These results indicate that quality grade, i.e., fat content, has minimal influence on beef texture beyond tenderness. Fat content of these quality grades are reported in Gardner (2017). Refrigerated, raw steak fat content was 2.09%, 6.26%, and 10.53% for ST, LC, and PR steaks, respectively (Gardner, 2017). Furthermore, it is clear that internal temperature readily influences beef texture. Similar to the present study, Palka and Daun (1999) reported linear increases in hardness and chewiness in beef semitendinosus steaks cooked from 50°C to 80°C. Moreover, sarcomere length decreased as internal temperature increased from 50°C to 80°C (Palka and Daun, 1999). Sarcomere length has been implicated in influencing final product tenderness (Rhee et al., 2004). It is plausible that sarcomere length could result in other textural changes. As previously stated, protein denaturation results in hardening of the myofibrillar proteins, explaining the increase in hardness. Caine et al. (2003) reported moderate, positive correlations between hardness, cohesiveness, chewiness, and WBSF values. de Huidobro et al. (2005) reported that TPA was more useful for measuring beef texture compared with WBSF. Both Caine et al. (2003) and de Huidobro et al. (2005) reported that TPA explained more variation and could better predict sensory texture attributes compared with WBSF.

Warner-Bratzler shear force

An interaction between quality grade and internal temperature was observed for WBSF values (P = 0.008; Figure 6). Raw steaks, regardless of quality grade, had lower WBSF values compared with cooked steaks (P < 0.05). ST steaks cooked to 77°C had the greatest WBSF value compared with ST steaks cooked to 55°C, 60°C, or 71°C (P < 0.05). LC steaks cooked to 55°C and 60°C were more tender than LC steaks cooked to 77°C (P < 0.05). PR steaks, regardless of degree of doneness, were of similar tenderness (P > 0.05).

Figure 6.
Figure 6.

Interaction of Warner-Bratzler shear force values (kilograms) of beef steaks from 3 USDA quality grades and 6 final temperatures.

Previous studies have reported an increase in shear force values in steaks with less marbling and cooked to a higher degree of doneness (Savell et al., 1987; Yancey et al., 2011; Lucherk et al., 2016; Drey et al., 2018). WBSF values followed trends similar to the TPA data, specifically hardness and viscoelastic data. In the present study, the impact of final internal temperature on WBSF values was dependent on quality grade. Our results are congruent with Lucherk et al. (2016) wherein an interaction between quality grade and degree of doneness was reported. When steaks were cooked to 60°C, Prime, Top Choice, Select, and Standard had similar shear force values (Lucherk et al., 2016). PR steaks had similar WBSF values regardless of final internal temperature, thereby reinforcing the “insurance” marbling theory. This is in contrast with Drey et al. (2018), who reported no quality grade × degree of doneness interaction for WBSF or slice shear force values. Ultimately, the authors suggested that the “insurance” theory primarily influenced juiciness rather than tenderness (Drey et al., 2018). Although the insurance theory remains relatively accepted, the mechanism behind it has yet to be elucidated. Other marbling theories have been reported (Smith and Carpenter, 1974). One of these theories includes the “strain” theory. As intramuscular fat is deposited, the walls of both perimysium and endomysium are weakened, resulting in minimized connective tissue influence on tenderness (Nishimura et al., 1999). Nishimura et al. (1999) reported that deposited fat cells altered the organization of intramuscular connective tissue structure, which the authors suggested had a tenderizing effect. Moreover, theses structural changes were consistent with a decrease in mechanical connective tissue strength (Nishimura et al., 1999). The aforementioned study was conducted with Japanese black cattle (pure-bred and crossbred) varying in slaughter age (9 to 32 mo). However, in samples from cattle harvested at younger than 24 mo, crude fat was below 8% and the deposited fat cells did not alter the intramuscular connective tissue structure (Nishimura et al., 1999). Fat content of PR steaks, regardless of internal temperature, was greater than 10.53% fat, whereas LC and ST steaks were less than 6.39% and 3.95%, respectively (Gardner, 2017). This may explain how PR steaks in the present study maintain tenderness when cooked to higher internal temperatures. However, further investigation is required to fully support this hypothesis.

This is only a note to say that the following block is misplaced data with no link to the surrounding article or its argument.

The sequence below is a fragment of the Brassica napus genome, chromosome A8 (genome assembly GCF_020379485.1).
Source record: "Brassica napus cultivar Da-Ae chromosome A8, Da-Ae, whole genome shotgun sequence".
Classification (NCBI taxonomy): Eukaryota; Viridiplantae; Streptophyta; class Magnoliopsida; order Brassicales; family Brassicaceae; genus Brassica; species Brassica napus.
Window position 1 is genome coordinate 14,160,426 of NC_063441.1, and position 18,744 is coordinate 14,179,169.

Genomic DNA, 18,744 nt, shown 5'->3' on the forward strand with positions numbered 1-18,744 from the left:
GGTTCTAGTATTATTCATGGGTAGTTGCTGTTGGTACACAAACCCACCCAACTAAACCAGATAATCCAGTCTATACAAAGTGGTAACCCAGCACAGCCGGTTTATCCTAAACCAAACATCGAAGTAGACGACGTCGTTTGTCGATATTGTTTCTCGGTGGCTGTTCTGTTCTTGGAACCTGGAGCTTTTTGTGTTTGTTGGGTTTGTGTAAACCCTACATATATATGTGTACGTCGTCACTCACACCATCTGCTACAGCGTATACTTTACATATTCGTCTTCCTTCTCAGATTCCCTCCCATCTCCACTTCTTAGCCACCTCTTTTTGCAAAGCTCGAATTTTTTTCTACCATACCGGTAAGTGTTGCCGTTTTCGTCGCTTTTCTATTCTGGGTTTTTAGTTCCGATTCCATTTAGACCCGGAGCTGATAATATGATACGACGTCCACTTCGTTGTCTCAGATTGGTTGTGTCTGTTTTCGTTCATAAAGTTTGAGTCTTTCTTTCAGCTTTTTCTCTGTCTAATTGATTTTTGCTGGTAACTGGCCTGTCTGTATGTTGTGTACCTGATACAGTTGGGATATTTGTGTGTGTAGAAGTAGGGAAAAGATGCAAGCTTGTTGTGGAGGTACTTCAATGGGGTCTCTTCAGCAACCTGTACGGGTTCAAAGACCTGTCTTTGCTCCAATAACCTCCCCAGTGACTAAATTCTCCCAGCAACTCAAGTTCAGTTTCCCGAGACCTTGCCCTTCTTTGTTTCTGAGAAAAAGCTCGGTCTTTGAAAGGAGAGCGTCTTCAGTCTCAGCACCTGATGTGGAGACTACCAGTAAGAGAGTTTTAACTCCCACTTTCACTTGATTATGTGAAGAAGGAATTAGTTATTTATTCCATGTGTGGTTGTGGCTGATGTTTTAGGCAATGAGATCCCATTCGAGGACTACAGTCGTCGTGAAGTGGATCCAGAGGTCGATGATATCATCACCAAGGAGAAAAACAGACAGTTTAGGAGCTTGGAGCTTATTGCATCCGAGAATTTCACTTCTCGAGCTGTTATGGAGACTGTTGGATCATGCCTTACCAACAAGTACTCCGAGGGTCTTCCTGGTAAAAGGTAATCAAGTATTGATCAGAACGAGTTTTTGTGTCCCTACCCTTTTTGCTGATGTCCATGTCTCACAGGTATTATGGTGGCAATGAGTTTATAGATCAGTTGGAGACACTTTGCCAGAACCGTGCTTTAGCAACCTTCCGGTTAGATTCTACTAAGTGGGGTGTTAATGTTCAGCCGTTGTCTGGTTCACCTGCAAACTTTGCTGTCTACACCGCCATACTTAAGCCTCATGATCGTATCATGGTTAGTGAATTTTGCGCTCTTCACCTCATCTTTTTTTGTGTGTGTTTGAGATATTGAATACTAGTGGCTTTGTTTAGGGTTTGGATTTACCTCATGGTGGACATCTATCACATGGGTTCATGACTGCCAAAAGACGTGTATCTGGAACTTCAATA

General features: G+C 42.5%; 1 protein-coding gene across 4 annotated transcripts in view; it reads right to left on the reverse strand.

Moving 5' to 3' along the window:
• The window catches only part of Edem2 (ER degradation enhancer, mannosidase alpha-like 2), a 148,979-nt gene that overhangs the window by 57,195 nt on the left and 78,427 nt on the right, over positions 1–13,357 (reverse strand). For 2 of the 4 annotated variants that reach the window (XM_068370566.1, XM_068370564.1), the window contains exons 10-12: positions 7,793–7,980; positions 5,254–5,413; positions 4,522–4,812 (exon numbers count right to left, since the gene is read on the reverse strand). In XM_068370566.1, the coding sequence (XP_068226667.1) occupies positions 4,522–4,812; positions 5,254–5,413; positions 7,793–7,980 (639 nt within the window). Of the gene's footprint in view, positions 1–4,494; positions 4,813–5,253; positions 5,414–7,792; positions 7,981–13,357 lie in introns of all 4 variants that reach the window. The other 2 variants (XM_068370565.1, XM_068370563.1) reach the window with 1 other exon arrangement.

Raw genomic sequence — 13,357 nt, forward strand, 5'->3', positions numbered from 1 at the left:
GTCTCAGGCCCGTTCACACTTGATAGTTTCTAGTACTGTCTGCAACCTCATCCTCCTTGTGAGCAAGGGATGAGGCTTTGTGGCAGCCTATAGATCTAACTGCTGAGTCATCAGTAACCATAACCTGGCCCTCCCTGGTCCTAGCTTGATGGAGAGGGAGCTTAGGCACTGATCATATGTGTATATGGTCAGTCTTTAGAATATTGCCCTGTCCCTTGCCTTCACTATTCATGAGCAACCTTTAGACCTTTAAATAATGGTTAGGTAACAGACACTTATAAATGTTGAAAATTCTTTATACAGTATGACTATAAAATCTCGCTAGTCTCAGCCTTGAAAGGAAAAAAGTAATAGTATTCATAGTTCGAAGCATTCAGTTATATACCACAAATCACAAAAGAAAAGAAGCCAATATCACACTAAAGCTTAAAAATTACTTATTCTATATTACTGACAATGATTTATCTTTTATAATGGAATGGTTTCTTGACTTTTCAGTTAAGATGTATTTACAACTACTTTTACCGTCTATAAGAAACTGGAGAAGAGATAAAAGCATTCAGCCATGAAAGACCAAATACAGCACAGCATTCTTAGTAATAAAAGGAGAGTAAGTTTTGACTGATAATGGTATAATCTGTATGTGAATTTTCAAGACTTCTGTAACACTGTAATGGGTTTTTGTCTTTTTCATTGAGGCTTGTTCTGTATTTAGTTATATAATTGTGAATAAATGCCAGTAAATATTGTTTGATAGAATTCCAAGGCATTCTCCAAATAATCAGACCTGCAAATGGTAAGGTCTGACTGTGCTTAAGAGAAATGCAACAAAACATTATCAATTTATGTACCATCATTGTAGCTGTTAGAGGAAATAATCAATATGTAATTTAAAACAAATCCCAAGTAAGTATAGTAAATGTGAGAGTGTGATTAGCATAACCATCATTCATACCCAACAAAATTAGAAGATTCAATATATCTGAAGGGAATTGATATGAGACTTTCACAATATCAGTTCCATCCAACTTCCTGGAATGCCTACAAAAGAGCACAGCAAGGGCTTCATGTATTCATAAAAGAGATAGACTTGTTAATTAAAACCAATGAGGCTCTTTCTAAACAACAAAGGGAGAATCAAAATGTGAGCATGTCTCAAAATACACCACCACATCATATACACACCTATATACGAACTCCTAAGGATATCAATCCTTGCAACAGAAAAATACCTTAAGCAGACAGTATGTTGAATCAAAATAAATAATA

Conclusion

These data indicate that USDA quality grade and final internal temperature can influence the physical properties of beef. Cooking lower quality grade steaks to higher degrees of doneness can be detrimental to palatability, namely tenderness and juiciness. Quality grade had minimal influence on heat travel during cooking, suggesting that intramuscular fat does not influence protein denaturation. Final internal temperature seemed to be responsible for the extent of protein denaturation. Moreover, these data show that the extent of protein denaturation influences final beef texture.